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Wednesday, March 26, 2014

Comments Which Conservatives Block From Their Blogs For March 26, 2014


March 20

To R. Scott Clark's blogpost on the Millennials and work. This appeared in the Heidelblog

A few comments here. First, millennials have been in the job market far longer than Obamacare has been in existence. To place any kind of blame on Obamacare seems to be opportunistic seeing that Obamacare officially started less than a year ago.

Next, it's not just the education system that has failed millennials, it their parents and themselves. Parents are as much to blame for our educational system's failures as anyone else because parents put a great deal of pressure on the schools and teachers to give their kids passing or even good marks. This happens even in college and the workplace and I witnessed the former personally before retiring from teaching. The kids themselves have been raised on electronics and entertainment and the people raising them on this are their parents, the schools, society, and our economic system.

I always cringe when I read or hear someone attribute today's problems to Marx. First, those who do so have, at best, done a mere cursory reading of Marx. Second, attributing something to Marx is usually done as a pejorative. And third, it is our capitalist society that has been telling our kids that with the right mix of work and investments, with an inordinate amount of stress on the latter, they can retire early and in complete security and luxury. 

BTW, I've been reading Marx and have found that Conservative citations of him to be usually misleading and out of context. In addition, I would recommend Martin Luther King's review of Marx. It is simply the best because he gets at the key problems in Marx's thought while being able to identify where Marx can legitimately challenge our current system.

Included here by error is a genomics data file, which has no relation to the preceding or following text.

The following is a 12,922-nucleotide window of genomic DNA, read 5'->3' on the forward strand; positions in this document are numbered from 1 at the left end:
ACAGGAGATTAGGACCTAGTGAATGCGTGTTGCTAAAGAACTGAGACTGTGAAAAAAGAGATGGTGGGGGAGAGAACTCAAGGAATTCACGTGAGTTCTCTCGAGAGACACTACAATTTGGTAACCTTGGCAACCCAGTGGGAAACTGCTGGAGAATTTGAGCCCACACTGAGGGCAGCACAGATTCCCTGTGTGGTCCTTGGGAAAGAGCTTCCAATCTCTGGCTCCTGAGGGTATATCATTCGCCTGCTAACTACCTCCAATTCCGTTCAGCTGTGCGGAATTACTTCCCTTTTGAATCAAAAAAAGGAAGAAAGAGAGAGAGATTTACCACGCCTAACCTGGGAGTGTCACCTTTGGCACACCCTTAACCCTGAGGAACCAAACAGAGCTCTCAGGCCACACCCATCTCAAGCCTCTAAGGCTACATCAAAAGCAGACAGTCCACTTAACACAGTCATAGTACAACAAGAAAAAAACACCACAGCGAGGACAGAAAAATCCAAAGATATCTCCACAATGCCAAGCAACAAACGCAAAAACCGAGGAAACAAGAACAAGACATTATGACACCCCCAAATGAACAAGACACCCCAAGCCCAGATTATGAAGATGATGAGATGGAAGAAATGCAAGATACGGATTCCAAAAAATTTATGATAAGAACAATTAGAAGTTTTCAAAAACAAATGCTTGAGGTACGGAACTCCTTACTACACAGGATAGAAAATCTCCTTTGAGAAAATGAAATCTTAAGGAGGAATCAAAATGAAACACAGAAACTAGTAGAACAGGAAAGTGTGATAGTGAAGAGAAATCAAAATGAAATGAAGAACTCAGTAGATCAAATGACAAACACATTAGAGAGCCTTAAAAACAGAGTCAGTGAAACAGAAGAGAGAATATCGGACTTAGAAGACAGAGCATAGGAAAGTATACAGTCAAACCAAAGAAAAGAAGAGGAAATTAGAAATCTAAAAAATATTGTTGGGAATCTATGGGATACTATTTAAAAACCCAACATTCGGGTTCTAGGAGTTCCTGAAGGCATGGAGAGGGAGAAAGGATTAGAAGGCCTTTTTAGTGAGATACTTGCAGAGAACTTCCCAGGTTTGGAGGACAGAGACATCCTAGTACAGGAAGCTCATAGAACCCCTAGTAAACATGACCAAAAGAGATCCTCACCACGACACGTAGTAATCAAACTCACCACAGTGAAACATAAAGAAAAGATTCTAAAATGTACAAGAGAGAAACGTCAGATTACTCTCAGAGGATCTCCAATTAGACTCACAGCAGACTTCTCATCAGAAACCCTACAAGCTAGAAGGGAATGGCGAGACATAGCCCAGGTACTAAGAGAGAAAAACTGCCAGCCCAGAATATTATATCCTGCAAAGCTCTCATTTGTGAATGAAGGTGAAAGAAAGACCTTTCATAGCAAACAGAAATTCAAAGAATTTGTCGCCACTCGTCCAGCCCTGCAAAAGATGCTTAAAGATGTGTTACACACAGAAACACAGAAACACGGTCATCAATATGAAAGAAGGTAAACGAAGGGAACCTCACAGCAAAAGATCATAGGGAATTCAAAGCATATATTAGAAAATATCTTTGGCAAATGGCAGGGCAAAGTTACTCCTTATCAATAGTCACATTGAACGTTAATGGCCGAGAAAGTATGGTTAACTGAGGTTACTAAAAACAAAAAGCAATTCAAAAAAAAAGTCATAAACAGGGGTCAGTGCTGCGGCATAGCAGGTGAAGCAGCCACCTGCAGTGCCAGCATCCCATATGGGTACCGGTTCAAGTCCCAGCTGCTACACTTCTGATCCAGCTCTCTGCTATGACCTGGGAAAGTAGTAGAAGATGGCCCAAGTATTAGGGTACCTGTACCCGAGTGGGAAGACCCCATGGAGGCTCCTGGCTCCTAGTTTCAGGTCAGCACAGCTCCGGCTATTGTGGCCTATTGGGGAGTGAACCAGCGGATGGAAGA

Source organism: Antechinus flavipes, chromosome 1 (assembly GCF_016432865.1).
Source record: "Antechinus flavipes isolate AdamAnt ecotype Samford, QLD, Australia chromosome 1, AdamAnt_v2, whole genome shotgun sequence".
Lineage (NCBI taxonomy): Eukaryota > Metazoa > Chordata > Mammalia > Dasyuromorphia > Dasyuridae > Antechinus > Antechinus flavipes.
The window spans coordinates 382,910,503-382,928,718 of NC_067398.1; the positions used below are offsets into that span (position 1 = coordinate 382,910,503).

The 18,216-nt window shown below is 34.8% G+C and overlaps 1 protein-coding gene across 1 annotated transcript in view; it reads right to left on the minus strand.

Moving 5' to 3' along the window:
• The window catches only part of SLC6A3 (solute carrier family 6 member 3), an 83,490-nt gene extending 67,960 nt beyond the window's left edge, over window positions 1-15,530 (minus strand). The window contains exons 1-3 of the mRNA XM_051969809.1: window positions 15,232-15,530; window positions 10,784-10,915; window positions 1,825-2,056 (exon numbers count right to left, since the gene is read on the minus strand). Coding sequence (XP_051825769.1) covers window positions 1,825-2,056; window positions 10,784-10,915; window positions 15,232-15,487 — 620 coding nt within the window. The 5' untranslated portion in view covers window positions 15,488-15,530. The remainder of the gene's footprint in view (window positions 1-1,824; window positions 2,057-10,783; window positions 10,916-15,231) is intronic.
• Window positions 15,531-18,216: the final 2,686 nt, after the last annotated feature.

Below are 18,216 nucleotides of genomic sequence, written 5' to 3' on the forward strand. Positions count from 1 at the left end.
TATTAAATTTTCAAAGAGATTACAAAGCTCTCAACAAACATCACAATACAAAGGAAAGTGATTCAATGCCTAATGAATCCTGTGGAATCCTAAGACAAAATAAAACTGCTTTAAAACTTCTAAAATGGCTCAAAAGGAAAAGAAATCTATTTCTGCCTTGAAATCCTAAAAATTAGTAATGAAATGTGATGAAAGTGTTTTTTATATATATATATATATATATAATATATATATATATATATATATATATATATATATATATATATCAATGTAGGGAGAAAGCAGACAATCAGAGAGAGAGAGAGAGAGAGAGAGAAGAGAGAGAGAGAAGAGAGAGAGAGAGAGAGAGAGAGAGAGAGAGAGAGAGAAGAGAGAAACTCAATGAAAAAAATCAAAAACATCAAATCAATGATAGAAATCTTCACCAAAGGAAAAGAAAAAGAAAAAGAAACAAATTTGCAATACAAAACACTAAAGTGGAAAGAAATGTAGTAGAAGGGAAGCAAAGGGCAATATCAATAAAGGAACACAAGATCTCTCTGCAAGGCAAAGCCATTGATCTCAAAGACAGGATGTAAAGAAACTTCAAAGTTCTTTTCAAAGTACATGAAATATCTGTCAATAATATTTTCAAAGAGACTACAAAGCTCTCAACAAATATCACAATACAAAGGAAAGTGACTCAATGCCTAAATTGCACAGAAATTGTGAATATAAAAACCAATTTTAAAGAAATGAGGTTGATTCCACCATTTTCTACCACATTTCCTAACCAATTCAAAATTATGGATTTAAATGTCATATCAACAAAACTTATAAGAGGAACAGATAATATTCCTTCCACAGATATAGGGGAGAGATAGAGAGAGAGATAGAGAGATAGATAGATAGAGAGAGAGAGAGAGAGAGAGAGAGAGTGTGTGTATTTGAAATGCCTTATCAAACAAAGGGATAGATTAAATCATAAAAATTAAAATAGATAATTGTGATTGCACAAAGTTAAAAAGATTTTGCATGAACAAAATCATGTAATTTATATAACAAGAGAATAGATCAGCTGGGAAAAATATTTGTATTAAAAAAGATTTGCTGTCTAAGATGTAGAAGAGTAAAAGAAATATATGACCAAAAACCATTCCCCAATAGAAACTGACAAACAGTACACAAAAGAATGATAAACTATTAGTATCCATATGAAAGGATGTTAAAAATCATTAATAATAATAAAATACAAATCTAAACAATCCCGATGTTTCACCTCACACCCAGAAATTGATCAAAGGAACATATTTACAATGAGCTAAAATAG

The millennials' tolerance of same-sex marriage might be due to the fact that they live in a pluralistic society and have learned to welcome diversity. And while they have learned to welcome diversity, us religious conservatives have failed to provide many examples of how to tolerate differences in society while not compromising our own standards. We all too often associate not compromising with intolerance.

Finally, we should note that the job market is much tougher now than before. In addition, businesses have been relying of gov't assistance programs to subsidize their payrolls. Even many military families live on gov't assistance. 


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March 22


Joe Carter's blogpost on if companies can be African American, why can't they be religious. This appeared on the Acton blog.


First, there are Christian companies. Many of them publish materials and sell books and other things while there might be a few hospitals.

But there seems to be a potential comparison of apples and oranges here. For in the example above, what is being questioned is whether a business was denied the opportunity to provide services. What is being asked for with Christian businesses is what rights can they deny others either in employee benefits or in refusing services. I have great understanding in not wanting to pay for healthcare that includes abortion. I have some understanding in Christian businesses not wanting offer services to same-sex weddings. But we have to understand that these are not the issues Black businesses are dealing with.

So if we want to compare apples to apples, we would be discussing discrimination against Christian companies that are being denied the opportunity to provide services, not the right to deny them. 

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March 23
To R. Scott Clark's blogpost on Science and the audio broadcast linked to in the blogpost. The audio calls the current climate scientists who warn about environmental problems because of our greenhouse emissions a cult. This appeared in the Heidelblog.